19th Century French

Dawn on the Seashore

This is an atmospheric 19th Century French painting attributed to Maxime Emile Louis Maufra (1861-1918). Oil on canvas, 8 3/4 x 14 inches, c. 1890s, unsigned, with a label on the back identifying the painting as Maufra's, framed. There is also a stamp on the back of the canvas "Blanchet 20 Rue Saint [Benoit?] Paris", a well known 19th century artist supply store. Although we cannot be certain of the artist, this is a well painted seascape with a subtle palette and lovely sense of light and atmosphere, and certainly appears to have been done by a very competent hand.


Chevaux au Repos

This is a beautiful original 19th century etching, possibly after a painting by French Barbizon artist Charles-Francois Daubigny. The image size is 7 3/4 x 5 1/8, unsigned, on a watermarked laid type paper. There is an inscription in French in the lower margin attributing this etching to Daubigny, but we were unable to find this image in the catalog of Daubigny's etchings.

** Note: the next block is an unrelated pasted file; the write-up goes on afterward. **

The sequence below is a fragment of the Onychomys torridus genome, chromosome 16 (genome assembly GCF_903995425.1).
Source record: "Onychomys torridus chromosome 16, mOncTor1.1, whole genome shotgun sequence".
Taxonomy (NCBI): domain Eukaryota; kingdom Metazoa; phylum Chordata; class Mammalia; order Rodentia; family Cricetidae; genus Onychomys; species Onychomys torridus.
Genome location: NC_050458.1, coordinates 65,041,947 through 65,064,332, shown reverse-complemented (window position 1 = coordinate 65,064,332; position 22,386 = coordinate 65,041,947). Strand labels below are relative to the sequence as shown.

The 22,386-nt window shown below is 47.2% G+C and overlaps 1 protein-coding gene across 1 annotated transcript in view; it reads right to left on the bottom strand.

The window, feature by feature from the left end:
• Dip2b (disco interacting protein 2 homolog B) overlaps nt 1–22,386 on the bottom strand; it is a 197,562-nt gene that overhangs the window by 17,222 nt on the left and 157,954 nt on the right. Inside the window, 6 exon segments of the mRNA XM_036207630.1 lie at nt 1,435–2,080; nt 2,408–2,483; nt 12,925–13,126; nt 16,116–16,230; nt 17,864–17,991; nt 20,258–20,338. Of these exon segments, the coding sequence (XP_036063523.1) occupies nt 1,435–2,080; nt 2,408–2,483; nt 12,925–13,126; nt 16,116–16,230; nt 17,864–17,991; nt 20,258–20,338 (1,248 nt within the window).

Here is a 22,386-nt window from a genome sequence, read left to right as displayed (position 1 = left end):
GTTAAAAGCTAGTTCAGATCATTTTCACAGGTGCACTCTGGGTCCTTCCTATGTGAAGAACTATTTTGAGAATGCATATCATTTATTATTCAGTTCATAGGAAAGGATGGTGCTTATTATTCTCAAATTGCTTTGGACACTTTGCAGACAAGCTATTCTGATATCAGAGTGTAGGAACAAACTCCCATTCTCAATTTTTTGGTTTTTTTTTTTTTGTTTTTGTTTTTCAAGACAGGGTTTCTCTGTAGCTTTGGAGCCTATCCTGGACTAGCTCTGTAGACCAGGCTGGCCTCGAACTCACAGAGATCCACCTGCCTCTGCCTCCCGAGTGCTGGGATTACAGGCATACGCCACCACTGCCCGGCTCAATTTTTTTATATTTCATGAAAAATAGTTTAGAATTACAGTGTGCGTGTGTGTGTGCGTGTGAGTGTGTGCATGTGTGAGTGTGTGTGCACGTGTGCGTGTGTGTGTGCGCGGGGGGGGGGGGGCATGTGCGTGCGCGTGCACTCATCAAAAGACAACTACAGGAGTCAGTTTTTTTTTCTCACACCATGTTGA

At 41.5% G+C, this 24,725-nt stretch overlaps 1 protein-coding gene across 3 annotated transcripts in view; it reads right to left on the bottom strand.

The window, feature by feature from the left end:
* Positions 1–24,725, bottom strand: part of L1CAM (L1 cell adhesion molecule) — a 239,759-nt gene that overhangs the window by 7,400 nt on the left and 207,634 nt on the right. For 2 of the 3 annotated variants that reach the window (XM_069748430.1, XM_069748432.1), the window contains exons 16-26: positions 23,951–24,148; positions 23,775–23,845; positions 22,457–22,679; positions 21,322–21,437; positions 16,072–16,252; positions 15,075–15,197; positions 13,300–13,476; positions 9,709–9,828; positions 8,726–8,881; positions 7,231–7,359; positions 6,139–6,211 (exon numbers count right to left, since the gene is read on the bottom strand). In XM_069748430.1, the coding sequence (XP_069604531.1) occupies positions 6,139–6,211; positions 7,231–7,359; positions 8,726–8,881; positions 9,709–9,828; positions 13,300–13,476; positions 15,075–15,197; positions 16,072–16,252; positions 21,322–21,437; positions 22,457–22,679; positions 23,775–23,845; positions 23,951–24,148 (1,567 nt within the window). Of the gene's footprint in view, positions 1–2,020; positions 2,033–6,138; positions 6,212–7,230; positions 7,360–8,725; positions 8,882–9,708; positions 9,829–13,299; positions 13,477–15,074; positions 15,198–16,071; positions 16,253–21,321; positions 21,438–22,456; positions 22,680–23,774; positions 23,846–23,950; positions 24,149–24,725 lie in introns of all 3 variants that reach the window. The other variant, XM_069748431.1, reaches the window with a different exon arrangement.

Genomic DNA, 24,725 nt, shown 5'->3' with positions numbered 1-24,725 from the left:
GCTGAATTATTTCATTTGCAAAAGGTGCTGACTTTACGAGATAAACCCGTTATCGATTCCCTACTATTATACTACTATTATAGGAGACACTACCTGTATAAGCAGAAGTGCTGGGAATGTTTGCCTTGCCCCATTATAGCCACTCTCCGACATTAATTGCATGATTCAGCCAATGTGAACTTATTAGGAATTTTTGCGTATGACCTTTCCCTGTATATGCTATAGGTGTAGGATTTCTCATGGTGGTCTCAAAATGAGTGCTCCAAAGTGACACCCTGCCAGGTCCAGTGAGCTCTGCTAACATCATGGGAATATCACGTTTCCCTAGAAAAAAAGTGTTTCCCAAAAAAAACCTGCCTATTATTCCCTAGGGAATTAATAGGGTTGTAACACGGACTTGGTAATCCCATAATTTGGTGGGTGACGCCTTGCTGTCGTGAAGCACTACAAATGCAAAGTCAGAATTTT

Calais

Watercolor on paper, 5 3/4 x 7 5/8 inches, circa 1863, monogram lower left

Painting

The Country Manor
$1600.00
1808-1878, British

This is a very grand watercolor by noted British artist Joseph Nash (1808-1878). The sight size of this painting is 26 1/8 x 18 3/4 inches, it was painted in 1846 and is signed and dated in the lower right corner. Joseph Nash studied art and architecture with Augustus Charles Pugin, becoming known for his finely detailed images of British architecture, from cathedrals to castles and manors. He would very often place a group of people in the foreground of his compositions, in a way that brought life and energy to the architecture, as can be seen in this image.

Print

L'Epiphanie
1592-1635, French

Engraving from "Les Saintes" series, second state, image size: 3 5/8 x 2 inches

Drawing

Dover Market
1915-2010, Lithuanian-American

This pencil drawing by Jack Levine measures 5 1/2 x 5 inches. It is pencil signed on the lower right. Levine was best known for his satires on modern life and political corruption. Born in South Boston into a large family, his drawing abilities were apparent at an young age. At 14 he entered a painting program at Harvard and a few years later was employed in the Works Progress Administration. His lower class childhood was often a subject of his paintings and he became known for "telling it like it is".